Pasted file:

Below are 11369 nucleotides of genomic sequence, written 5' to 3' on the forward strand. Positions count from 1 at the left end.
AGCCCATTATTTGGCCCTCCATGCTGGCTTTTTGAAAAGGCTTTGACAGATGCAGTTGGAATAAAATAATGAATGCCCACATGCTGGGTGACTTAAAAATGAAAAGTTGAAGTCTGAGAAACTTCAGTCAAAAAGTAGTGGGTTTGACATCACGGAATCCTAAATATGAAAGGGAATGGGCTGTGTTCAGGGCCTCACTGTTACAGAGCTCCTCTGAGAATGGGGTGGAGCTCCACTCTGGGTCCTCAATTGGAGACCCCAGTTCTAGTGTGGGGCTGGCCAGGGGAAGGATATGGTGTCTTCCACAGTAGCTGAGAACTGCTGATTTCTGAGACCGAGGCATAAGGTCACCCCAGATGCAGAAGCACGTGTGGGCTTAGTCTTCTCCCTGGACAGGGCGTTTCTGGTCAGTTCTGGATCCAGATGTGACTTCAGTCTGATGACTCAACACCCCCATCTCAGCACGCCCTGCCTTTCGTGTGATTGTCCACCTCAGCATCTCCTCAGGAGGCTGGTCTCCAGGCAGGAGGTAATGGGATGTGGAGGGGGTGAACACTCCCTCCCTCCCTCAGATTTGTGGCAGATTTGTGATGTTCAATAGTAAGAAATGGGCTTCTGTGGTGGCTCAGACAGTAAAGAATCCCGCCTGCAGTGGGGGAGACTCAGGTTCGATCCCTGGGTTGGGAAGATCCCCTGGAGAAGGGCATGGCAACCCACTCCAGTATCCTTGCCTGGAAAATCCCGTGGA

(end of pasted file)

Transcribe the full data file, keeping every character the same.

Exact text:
Below are 11369 nucleotides of genomic sequence, written 5' to 3' on the forward strand. Positions count from 1 at the left end.
AGCCCATTATTTGGCCCTCCATGCTGGCTTTTTGAAAAGGCTTTGACAGATGCAGTTGGAATAAAATAATGAATGCCCACATGCTGGGTGACTTAAAAATGAAAAGTTGAAGTCTGAGAAACTTCAGTCAAAAAGTAGTGGGTTTGACATCACGGAATCCTAAATATGAAAGGGAATGGGCTGTGTTCAGGGCCTCACTGTTACAGAGCTCCTCTGAGAATGGGGTGGAGCTCCACTCTGGGTCCTCAATTGGAGACCCCAGTTCTAGTGTGGGGCTGGCCAGGGGAAGGATATGGTGTCTTCCACAGTAGCTGAGAACTGCTGATTTCTGAGACCGAGGCATAAGGTCACCCCAGATGCAGAAGCACGTGTGGGCTTAGTCTTCTCCCTGGACAGGGCGTTTCTGGTCAGTTCTGGATCCAGATGTGACTTCAGTCTGATGACTCAACACCCCCATCTCAGCACGCCCTGCCTTTCGTGTGATTGTCCACCTCAGCATCTCCTCAGGAGGCTGGTCTCCAGGCAGGAGGTAATGGGATGTGGAGGGGGTGAACACTCCCTCCCTCCCTCAGATTTGTGGCAGATTTGTGATGTTCAATAGTAAGAAATGGGCTTCTGTGGTGGCTCAGACAGTAAAGAATCCCGCCTGCAGTGGGGGAGACTCAGGTTCGATCCCTGGGTTGGGAAGATCCCCTGGAGAAGGGCATGGCAACCCACTCCAGTATCCTTGCCTGGAAAATCCCGTGGA